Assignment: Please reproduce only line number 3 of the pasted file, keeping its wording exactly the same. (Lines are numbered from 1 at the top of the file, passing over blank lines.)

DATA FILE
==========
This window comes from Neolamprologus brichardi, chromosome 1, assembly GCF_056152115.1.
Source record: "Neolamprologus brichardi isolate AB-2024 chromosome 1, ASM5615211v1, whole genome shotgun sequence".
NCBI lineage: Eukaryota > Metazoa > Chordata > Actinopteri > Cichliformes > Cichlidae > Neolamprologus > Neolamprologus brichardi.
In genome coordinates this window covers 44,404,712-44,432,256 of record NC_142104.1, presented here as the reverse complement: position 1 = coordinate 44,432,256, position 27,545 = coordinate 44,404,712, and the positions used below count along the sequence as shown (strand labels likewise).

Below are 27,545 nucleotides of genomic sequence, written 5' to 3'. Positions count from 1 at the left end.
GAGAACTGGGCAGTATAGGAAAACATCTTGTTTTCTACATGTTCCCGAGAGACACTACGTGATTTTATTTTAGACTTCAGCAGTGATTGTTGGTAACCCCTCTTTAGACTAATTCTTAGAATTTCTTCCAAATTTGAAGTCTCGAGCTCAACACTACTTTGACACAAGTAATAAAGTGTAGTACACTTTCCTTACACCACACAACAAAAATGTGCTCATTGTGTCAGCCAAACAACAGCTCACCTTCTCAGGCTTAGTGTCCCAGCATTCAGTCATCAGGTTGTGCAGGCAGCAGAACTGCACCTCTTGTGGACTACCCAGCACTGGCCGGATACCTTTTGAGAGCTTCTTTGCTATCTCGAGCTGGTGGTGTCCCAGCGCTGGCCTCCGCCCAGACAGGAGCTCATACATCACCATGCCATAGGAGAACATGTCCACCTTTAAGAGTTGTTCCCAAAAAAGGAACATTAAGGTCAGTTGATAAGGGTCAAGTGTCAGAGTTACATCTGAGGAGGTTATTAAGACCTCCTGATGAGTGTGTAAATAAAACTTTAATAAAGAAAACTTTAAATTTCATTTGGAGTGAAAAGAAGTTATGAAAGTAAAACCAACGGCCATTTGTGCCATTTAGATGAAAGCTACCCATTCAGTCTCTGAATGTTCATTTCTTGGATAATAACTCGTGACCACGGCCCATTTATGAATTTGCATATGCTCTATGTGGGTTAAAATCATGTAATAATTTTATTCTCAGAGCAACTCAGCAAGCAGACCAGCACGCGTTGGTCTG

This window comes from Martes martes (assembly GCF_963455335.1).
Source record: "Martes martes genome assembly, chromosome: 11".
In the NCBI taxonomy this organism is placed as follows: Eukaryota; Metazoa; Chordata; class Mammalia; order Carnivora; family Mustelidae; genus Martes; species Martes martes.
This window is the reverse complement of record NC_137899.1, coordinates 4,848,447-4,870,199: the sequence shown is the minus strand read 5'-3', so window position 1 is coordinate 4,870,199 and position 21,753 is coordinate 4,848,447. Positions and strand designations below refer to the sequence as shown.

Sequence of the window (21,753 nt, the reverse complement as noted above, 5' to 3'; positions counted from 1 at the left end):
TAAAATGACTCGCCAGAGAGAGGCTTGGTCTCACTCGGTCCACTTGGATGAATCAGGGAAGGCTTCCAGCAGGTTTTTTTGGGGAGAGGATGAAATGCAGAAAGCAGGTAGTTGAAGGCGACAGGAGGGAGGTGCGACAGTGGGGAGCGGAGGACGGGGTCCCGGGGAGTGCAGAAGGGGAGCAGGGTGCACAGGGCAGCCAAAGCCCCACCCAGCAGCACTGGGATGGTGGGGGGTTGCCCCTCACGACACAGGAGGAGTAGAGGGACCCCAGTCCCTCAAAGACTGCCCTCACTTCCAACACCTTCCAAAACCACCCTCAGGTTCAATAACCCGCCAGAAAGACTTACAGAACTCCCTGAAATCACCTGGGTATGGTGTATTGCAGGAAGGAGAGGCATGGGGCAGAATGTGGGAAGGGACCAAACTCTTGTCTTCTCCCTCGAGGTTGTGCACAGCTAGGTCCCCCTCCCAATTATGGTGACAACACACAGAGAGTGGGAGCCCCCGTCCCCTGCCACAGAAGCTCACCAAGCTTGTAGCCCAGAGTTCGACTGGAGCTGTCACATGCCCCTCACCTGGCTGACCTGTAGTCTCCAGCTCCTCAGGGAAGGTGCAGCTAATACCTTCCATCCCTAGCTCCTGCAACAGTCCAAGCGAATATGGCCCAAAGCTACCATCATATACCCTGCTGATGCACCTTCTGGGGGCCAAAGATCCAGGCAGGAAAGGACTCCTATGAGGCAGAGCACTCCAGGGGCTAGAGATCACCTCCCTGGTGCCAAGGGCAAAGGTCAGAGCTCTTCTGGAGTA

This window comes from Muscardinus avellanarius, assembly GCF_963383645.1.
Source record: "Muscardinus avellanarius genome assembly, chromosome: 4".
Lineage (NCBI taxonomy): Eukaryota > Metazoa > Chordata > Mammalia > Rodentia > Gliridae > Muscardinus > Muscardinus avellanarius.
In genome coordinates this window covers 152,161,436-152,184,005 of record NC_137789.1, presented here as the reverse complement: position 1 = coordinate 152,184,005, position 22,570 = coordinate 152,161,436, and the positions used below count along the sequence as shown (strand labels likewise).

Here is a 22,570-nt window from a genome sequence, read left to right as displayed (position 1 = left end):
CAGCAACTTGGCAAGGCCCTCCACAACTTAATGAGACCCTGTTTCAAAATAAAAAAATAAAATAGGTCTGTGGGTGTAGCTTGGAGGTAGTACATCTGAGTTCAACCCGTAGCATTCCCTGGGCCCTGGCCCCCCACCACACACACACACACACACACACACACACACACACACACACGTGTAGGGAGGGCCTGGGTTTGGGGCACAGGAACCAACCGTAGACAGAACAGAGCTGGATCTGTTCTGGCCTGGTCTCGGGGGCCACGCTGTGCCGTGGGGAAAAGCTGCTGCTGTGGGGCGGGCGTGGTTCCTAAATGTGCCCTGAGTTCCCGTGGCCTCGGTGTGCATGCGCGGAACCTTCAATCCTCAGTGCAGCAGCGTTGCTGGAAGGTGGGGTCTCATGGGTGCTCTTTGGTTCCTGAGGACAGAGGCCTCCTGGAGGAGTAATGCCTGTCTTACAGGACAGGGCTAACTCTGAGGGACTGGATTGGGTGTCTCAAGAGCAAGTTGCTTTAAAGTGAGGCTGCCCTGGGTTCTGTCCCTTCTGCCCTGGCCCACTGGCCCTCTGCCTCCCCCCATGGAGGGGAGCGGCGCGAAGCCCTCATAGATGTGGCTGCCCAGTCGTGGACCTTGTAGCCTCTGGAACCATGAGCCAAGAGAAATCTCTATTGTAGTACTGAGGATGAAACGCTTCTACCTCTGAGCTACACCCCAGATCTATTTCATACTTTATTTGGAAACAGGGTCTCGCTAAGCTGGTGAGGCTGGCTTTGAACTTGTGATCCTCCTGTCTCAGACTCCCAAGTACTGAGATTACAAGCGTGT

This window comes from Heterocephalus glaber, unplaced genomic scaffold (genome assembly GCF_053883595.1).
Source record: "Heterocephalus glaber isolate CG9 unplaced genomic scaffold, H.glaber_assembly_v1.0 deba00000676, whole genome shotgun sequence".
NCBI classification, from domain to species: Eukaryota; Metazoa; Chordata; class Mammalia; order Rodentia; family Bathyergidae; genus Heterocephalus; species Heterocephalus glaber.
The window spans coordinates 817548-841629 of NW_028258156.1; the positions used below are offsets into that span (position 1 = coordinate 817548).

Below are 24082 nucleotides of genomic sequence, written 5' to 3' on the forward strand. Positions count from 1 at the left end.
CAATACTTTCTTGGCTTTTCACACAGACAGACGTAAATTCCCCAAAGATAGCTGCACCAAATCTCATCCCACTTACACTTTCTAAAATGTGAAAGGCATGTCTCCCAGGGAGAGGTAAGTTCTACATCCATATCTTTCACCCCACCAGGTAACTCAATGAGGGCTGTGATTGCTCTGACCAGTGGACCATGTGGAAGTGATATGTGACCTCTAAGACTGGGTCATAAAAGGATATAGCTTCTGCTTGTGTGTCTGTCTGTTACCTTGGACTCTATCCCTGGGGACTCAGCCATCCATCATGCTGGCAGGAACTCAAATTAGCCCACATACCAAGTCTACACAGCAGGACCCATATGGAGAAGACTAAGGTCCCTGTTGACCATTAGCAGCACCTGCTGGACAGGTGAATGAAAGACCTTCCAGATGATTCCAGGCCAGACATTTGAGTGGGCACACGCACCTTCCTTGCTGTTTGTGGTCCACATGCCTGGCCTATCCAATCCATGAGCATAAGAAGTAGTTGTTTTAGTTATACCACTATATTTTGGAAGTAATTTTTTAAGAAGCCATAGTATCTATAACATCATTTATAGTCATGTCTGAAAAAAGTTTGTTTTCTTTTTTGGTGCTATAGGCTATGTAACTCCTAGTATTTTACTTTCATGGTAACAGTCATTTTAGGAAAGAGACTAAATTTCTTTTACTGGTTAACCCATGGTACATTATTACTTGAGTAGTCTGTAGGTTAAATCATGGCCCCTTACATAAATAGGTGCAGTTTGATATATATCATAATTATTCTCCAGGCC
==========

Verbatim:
NCBI lineage: Eukaryota > Metazoa > Chordata > Actinopteri > Cichliformes > Cichlidae > Neolamprologus > Neolamprologus brichardi.